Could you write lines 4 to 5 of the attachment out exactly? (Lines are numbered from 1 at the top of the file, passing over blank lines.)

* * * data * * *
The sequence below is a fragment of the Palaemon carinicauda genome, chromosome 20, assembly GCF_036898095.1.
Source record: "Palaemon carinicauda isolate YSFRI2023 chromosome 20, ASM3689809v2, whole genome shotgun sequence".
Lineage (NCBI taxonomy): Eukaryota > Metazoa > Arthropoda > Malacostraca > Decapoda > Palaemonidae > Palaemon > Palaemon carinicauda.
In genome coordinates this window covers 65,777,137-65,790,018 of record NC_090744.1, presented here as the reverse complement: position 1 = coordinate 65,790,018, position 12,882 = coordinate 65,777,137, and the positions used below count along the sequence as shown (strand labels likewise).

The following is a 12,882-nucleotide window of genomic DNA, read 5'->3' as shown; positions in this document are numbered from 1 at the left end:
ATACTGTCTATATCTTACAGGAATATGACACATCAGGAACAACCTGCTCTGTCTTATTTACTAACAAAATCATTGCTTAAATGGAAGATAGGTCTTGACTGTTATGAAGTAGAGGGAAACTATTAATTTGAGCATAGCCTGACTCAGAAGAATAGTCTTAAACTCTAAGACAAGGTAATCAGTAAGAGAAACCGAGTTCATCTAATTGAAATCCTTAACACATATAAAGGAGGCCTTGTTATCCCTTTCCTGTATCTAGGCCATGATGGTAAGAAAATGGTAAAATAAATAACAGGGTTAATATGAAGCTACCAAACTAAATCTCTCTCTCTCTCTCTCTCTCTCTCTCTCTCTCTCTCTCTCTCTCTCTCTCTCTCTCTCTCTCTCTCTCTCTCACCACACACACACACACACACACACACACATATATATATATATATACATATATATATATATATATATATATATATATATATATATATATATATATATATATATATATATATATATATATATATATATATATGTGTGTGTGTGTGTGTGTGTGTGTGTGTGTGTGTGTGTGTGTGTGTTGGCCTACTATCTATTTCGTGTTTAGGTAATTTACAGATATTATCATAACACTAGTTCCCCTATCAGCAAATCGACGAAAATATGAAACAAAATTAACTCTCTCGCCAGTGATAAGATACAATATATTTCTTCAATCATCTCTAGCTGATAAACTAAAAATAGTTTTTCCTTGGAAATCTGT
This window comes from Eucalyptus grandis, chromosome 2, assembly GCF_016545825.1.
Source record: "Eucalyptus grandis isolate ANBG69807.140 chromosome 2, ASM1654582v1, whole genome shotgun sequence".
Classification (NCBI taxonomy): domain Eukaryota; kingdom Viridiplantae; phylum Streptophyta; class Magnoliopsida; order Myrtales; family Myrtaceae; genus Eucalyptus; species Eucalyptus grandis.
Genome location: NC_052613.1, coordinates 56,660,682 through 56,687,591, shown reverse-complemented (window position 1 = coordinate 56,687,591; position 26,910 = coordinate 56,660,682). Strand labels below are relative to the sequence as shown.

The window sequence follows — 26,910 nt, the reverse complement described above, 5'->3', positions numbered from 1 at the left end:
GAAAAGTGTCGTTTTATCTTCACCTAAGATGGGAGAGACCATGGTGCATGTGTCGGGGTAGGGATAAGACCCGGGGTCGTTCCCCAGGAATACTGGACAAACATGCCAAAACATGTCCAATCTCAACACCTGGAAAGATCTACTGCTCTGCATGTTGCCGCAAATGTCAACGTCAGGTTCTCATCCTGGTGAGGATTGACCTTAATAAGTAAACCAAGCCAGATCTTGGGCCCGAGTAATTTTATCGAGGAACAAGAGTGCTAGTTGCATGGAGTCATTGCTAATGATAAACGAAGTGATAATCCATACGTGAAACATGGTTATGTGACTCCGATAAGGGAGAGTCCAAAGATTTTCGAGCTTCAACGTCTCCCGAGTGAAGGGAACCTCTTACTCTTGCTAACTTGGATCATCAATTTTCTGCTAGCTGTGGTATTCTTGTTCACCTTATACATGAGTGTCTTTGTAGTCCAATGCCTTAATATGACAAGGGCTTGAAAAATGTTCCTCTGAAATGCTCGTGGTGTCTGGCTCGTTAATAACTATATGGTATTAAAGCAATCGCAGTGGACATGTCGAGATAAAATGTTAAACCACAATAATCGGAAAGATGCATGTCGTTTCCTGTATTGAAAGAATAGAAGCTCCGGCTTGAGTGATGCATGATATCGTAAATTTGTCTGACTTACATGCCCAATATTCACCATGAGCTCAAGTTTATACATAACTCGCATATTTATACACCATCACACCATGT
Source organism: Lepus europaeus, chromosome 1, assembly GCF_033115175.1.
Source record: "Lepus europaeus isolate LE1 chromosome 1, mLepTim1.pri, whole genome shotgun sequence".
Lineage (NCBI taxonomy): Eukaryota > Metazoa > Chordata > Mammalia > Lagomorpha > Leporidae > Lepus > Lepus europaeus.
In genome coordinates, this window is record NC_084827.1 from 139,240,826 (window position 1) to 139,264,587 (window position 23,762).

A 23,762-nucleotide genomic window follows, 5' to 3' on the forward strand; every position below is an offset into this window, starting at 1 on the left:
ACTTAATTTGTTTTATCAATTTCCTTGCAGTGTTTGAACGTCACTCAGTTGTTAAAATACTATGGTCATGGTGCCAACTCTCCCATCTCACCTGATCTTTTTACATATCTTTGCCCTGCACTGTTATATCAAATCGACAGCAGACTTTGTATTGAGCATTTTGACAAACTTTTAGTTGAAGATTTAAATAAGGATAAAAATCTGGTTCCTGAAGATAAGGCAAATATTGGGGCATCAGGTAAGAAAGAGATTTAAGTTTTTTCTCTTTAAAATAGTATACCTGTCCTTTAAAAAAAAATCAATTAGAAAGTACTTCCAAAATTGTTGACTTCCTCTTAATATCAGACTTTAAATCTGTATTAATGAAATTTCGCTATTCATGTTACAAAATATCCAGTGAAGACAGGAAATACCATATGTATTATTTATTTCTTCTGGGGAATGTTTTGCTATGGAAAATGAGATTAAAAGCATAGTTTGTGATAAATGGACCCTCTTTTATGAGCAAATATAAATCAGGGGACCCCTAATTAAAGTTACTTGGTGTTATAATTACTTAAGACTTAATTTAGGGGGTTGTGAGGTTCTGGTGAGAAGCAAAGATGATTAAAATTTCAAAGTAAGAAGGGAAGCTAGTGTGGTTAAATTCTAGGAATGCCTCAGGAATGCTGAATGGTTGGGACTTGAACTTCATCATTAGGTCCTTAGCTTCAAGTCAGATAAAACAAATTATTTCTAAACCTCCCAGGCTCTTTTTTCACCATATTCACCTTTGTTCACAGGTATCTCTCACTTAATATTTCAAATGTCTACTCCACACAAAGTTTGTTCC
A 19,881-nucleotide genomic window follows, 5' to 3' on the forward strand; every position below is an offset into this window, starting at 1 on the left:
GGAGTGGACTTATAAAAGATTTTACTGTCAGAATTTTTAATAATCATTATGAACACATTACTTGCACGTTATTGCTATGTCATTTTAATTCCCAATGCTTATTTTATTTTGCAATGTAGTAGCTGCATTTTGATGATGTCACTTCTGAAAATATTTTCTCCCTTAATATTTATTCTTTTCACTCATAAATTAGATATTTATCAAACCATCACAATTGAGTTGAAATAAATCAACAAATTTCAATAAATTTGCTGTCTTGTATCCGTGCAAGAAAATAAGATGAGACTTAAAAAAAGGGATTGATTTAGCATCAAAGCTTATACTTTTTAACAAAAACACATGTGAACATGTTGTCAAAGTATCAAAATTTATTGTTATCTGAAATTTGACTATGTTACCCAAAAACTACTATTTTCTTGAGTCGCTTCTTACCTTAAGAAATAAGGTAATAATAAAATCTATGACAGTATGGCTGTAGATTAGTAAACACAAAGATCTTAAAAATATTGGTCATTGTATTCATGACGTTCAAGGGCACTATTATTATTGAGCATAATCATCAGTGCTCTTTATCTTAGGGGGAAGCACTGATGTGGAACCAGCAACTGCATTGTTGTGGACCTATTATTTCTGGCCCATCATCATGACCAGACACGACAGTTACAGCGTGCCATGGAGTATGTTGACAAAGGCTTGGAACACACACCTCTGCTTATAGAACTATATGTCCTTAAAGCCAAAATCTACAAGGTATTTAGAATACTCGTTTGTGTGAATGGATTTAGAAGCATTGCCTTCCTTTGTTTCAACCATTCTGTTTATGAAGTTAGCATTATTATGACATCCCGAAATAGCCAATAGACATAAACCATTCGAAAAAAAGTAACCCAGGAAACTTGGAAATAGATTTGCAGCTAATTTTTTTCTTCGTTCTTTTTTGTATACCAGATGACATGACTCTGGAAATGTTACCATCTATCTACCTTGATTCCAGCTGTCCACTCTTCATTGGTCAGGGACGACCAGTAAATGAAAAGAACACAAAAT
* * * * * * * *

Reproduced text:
In genome coordinates this window covers 65,777,137-65,790,018 of record NC_090744.1, presented here as the reverse complement: position 1 = coordinate 65,790,018, position 12,882 = coordinate 65,777,137, and the positions used below count along the sequence as shown (strand labels likewise).

The following is a 12,882-nucleotide window of genomic DNA, read 5'->3' as shown; positions in this document are numbered from 1 at the left end: